I’ve always been a fan of YA. I think it’s because, when you write from the point of view of a teenager, you’re not so limited in perspective. We allowed our minds to run wild when we were young. Often with disastrous results, to be sure, but what made for traumatic childhood experiences makes for great fiction.
This week I’m listening to The Astonishing Adventures of Fanboy and Gothgirl by Barry Lyga. So far I’m into the story. I love the hero. As the kid who worked very hard at avoiding all the other kids who wanted to torture me in high school, I can relate. My only complaint is the narrator. He’s a bit too angry. Yes, the hero has a horrible life, and the fact that he carries a bullet in his pocket and has a long list of the people who’ve pissed him off (though he says the two aren’t related, his revenge will come in the form of his own success).
I’ll forgive Larry for confusing Fascists with conservatives, and making the conservative character, which the hero refers to as “step fascist.” We’ll just assume it’s the character who’s confused and not the author. The writing is good enough for me to overlook it.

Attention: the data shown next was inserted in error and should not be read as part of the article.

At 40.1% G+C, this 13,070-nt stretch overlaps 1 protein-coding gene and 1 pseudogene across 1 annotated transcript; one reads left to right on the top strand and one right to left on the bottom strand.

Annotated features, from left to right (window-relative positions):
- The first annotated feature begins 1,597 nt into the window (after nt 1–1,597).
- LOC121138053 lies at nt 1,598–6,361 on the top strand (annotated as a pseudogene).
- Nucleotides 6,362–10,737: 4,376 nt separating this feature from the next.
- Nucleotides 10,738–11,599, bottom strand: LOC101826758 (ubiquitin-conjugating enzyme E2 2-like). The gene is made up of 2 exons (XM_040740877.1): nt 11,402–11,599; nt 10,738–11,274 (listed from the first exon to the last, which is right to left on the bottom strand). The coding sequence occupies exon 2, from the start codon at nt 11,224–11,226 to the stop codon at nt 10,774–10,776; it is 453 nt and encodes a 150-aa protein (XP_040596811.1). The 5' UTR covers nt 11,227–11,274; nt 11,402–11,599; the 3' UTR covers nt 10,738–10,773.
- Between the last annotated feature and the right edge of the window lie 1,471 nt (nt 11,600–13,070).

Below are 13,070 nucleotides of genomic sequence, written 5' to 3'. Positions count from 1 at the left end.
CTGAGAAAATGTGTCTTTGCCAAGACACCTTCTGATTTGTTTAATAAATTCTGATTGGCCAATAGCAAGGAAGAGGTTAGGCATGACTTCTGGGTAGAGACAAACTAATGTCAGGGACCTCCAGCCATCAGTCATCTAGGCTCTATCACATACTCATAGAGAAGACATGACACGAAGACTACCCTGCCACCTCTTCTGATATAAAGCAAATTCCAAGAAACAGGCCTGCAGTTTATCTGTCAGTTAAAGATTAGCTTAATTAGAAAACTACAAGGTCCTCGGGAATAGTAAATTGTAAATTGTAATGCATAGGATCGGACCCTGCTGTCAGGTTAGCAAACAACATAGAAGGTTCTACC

I’ll keep you posted, but if you start on the book, get the print version. This is one of those where the narrator isn’t working for me.
I’m finally, finally reading Allegiant, the last book in the Divergent series by Veronica Roth. I love Roth because a) she’s young and kicking literary butt and b) she smiles on her jacket photos. I like a happy author. My daughter is pressing me to finish the hardback copy we bought, so I should get through this one quickly. I’m thrilled that Tris and gang arrive at Chicago’s O’ Hare airport in this book. It’s my theory that all the people in the building are still awaiting connection flights. Yes, it’s one of those airports I’ve learned to hate.
What I’m writing
I’m about three-quarters through Camp Dogs. This is my story of after-America. Technically, it’s post-apocalytpic. But since there is no war and not even a hint of the undead, I prefer the term “Pre Last Days.” While not YA, one of my primary characters is a sixteen year-old girl who will eventually take over as leader of the Camp Dogs, thus spinning of into the YA follow-up. My current hero is a forty year-old Wall Street Executive who flees west after the final crash. He soon discovers that freedom is not found in wealth and security, but in a willingness to stand and fight for liberty, even at the cost of his own life. I’m enjoying the story and hope it will launch my post-America and dystopian literary YA journey.
And there’s what I’m up to these days. What about you? What are you reading today?